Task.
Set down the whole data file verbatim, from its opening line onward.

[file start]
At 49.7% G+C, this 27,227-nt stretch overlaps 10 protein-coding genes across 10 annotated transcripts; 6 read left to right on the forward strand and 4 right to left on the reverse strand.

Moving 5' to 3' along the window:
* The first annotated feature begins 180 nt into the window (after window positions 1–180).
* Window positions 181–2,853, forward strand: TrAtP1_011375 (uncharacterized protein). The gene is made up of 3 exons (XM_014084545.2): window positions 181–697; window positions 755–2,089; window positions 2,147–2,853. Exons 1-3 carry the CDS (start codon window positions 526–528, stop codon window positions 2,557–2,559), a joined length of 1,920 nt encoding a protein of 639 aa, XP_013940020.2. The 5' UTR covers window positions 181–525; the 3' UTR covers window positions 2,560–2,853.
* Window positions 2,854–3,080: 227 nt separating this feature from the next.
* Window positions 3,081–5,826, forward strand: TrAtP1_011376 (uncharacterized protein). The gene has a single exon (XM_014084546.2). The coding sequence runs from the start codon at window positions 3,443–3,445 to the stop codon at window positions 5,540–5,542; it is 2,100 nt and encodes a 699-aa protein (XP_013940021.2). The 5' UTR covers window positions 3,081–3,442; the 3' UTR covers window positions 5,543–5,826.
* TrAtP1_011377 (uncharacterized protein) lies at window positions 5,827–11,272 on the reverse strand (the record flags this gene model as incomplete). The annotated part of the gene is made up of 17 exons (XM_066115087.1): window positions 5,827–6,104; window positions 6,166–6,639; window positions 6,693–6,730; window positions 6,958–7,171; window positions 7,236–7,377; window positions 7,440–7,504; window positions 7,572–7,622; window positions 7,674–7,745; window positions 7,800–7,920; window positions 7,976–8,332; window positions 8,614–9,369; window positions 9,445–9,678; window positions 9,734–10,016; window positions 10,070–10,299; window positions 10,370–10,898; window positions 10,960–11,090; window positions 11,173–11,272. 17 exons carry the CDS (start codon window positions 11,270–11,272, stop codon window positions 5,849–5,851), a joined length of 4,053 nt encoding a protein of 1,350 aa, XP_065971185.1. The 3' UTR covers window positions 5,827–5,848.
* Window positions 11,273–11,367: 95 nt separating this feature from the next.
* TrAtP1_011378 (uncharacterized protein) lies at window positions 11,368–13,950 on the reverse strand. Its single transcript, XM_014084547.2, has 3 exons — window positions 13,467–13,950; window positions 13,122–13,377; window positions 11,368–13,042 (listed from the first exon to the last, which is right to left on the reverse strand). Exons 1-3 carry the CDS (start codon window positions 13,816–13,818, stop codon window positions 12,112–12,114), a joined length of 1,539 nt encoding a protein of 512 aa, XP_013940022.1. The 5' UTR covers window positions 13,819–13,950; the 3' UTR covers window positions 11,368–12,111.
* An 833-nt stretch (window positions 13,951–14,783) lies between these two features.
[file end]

At 49.7% G+C, this 27,227-nt stretch overlaps 10 protein-coding genes across 10 annotated transcripts; 6 read left to right on the forward strand and 4 right to left on the reverse strand.

Moving 5' to 3' along the window:
* The first annotated feature begins 180 nt into the window (after window positions 1–180).
* Window positions 181–2,853, forward strand: TrAtP1_011375 (uncharacterized protein). The gene is made up of 3 exons (XM_014084545.2): window positions 181–697; window positions 755–2,089; window positions 2,147–2,853. Exons 1-3 carry the CDS (start codon window positions 526–528, stop codon window positions 2,557–2,559), a joined length of 1,920 nt encoding a protein of 639 aa, XP_013940020.2. The 5' UTR covers window positions 181–525; the 3' UTR covers window positions 2,560–2,853.
* Window positions 2,854–3,080: 227 nt separating this feature from the next.
* Window positions 3,081–5,826, forward strand: TrAtP1_011376 (uncharacterized protein). The gene has a single exon (XM_014084546.2). The coding sequence runs from the start codon at window positions 3,443–3,445 to the stop codon at window positions 5,540–5,542; it is 2,100 nt and encodes a 699-aa protein (XP_013940021.2). The 5' UTR covers window positions 3,081–3,442; the 3' UTR covers window positions 5,543–5,826.
* TrAtP1_011377 (uncharacterized protein) lies at window positions 5,827–11,272 on the reverse strand (the record flags this gene model as incomplete). The annotated part of the gene is made up of 17 exons (XM_066115087.1): window positions 5,827–6,104; window positions 6,166–6,639; window positions 6,693–6,730; window positions 6,958–7,171; window positions 7,236–7,377; window positions 7,440–7,504; window positions 7,572–7,622; window positions 7,674–7,745; window positions 7,800–7,920; window positions 7,976–8,332; window positions 8,614–9,369; window positions 9,445–9,678; window positions 9,734–10,016; window positions 10,070–10,299; window positions 10,370–10,898; window positions 10,960–11,090; window positions 11,173–11,272. 17 exons carry the CDS (start codon window positions 11,270–11,272, stop codon window positions 5,849–5,851), a joined length of 4,053 nt encoding a protein of 1,350 aa, XP_065971185.1. The 3' UTR covers window positions 5,827–5,848.
* Window positions 11,273–11,367: 95 nt separating this feature from the next.
* TrAtP1_011378 (uncharacterized protein) lies at window positions 11,368–13,950 on the reverse strand. Its single transcript, XM_014084547.2, has 3 exons — window positions 13,467–13,950; window positions 13,122–13,377; window positions 11,368–13,042 (listed from the first exon to the last, which is right to left on the reverse strand). Exons 1-3 carry the CDS (start codon window positions 13,816–13,818, stop codon window positions 12,112–12,114), a joined length of 1,539 nt encoding a protein of 512 aa, XP_013940022.1. The 5' UTR covers window positions 13,819–13,950; the 3' UTR covers window positions 11,368–12,111.
* An 833-nt stretch (window positions 13,951–14,783) lies between these two features.